Some might say that the re-creation of London-wide government plus the combined authorities for England (which represents more than four-fifths of the UK population) are exceptions to this narrative. But the weakness of these institutions, with their anaemic fiscal powers and inability to do much beyond the realms of transport, demonstrates that their creation was a concession to the status quo rather than part of a revolution in how England governs herself.
From an infrastructure perspective, there is a big economic advantage in doing things locally – particularly at a time where there is slack in the economy. Sir Rod Eddington, a transport expert commissioned by the government in the 1990s, concluded that one of the best ways to boost the economy was to target expenditure on local projects. These help people get to work more easily, open up land for housing and can expand labour markets, which in turn boosts people’s productivity. By tying projects into the future growth of a local tax base, incentives for authorities to go for growth can be provided. It is surely easier for local politicians to be able to explain why development is necessary to their citizens if one of the major benefits is help with funding local public services they and their families will get to use.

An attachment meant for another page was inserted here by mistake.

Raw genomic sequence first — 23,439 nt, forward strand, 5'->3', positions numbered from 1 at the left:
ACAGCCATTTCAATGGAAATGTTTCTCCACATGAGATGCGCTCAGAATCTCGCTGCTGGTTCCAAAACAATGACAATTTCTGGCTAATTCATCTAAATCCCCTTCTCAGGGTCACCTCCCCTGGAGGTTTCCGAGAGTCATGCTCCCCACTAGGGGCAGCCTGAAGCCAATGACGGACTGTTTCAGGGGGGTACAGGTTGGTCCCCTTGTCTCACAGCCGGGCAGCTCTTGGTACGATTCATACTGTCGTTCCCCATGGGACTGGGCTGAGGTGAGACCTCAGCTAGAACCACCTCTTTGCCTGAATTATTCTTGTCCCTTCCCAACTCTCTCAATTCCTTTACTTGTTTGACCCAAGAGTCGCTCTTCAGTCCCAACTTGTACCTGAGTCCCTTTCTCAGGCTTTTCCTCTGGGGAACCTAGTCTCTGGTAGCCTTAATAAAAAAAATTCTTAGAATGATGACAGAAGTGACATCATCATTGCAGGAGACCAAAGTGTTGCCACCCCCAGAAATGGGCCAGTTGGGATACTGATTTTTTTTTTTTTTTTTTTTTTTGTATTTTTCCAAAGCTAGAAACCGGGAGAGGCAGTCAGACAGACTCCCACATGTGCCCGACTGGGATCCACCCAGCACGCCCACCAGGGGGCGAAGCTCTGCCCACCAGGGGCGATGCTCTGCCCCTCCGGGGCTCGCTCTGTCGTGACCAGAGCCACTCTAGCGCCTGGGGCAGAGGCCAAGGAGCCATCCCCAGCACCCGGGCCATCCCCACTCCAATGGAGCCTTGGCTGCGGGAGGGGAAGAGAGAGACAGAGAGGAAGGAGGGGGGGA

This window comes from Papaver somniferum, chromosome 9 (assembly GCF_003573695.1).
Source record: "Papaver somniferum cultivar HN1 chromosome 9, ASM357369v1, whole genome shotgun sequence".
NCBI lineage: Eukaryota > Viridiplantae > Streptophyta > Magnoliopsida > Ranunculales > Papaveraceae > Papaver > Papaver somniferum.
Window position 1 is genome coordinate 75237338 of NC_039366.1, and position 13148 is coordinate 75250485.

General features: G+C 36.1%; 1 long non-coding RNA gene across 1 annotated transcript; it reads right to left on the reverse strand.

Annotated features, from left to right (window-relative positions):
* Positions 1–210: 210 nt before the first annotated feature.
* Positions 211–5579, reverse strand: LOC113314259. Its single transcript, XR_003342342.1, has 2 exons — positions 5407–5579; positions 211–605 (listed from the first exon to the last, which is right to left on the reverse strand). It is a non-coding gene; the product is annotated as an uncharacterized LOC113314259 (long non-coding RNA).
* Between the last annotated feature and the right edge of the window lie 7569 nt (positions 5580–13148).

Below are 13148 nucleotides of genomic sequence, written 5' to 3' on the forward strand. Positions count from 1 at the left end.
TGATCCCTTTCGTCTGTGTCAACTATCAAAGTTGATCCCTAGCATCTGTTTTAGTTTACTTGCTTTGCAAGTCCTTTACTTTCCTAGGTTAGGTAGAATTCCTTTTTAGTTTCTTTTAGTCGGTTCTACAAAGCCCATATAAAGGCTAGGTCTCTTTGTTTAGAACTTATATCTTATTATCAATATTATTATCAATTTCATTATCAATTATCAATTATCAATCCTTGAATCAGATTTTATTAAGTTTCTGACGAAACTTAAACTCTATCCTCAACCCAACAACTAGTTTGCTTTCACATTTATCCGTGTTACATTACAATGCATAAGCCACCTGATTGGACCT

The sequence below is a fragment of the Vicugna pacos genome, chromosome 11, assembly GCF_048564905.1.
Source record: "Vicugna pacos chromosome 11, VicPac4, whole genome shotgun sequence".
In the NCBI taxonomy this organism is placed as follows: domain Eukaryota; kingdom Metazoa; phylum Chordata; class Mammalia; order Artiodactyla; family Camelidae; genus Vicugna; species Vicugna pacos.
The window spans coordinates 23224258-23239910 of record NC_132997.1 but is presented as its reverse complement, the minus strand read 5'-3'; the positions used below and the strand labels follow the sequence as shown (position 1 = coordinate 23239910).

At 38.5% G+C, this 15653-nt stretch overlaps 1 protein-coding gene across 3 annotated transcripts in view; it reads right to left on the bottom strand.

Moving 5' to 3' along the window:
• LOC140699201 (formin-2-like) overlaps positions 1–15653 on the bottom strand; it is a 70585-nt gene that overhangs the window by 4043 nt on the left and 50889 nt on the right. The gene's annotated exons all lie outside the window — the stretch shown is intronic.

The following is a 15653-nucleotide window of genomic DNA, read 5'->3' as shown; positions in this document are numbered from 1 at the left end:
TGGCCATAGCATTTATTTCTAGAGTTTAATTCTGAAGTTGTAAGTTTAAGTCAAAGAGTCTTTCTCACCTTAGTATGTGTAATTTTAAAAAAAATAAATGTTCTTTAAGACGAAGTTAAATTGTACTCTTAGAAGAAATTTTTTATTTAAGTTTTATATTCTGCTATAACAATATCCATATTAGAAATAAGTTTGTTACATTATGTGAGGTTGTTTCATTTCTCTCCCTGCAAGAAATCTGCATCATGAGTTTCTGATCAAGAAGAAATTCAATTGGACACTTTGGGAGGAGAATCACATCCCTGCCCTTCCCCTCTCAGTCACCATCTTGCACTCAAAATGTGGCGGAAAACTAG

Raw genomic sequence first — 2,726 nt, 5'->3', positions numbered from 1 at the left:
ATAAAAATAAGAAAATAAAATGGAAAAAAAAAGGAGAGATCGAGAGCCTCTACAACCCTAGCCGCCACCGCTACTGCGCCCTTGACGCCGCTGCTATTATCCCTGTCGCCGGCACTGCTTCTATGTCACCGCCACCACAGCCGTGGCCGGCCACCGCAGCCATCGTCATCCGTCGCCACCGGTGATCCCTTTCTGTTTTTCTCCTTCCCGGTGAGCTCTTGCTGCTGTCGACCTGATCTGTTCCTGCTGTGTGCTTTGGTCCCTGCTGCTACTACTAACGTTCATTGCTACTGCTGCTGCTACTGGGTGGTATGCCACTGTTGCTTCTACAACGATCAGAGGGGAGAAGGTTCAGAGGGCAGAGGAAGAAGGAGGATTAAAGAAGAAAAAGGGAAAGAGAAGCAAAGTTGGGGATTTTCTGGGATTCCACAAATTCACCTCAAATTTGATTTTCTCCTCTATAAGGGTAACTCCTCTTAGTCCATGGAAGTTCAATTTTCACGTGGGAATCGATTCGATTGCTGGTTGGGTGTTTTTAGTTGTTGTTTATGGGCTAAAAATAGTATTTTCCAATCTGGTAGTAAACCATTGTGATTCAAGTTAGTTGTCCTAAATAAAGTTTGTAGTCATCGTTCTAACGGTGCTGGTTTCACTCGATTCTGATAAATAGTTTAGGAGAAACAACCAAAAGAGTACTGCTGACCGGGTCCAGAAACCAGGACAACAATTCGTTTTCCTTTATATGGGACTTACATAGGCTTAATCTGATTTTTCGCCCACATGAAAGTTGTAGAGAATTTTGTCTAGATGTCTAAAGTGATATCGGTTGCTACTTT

If the polls in the aftermath of Brexit are to be believed, the decision of many Leave voters was fuelled by a sense of disempowerment and the remoteness of government: a belief, as Professor Tony Travers of the LSE has put it, that “nothing can ever be done [to change things]” Reinvigorating local government institutions would not only pay dividends in economic terms, it could pave the way to fix the fractured relationship between government in the widest sense and its citizens, and genuinely help Whitehall to “get things done.”
The Prime Minister holds Sir Winston Churchill in great esteem. In the 1920s, Churchill argued that the British system of government was “top-heavy” and that there was “a storey missing” in its structure. If the Prime Minister wants to make a lasting impression on sorting out England’s infrastructure, he can and should start by adding a middle-tier to the machinery of government. He would be forgiven if he did not ask for planning permission to do it.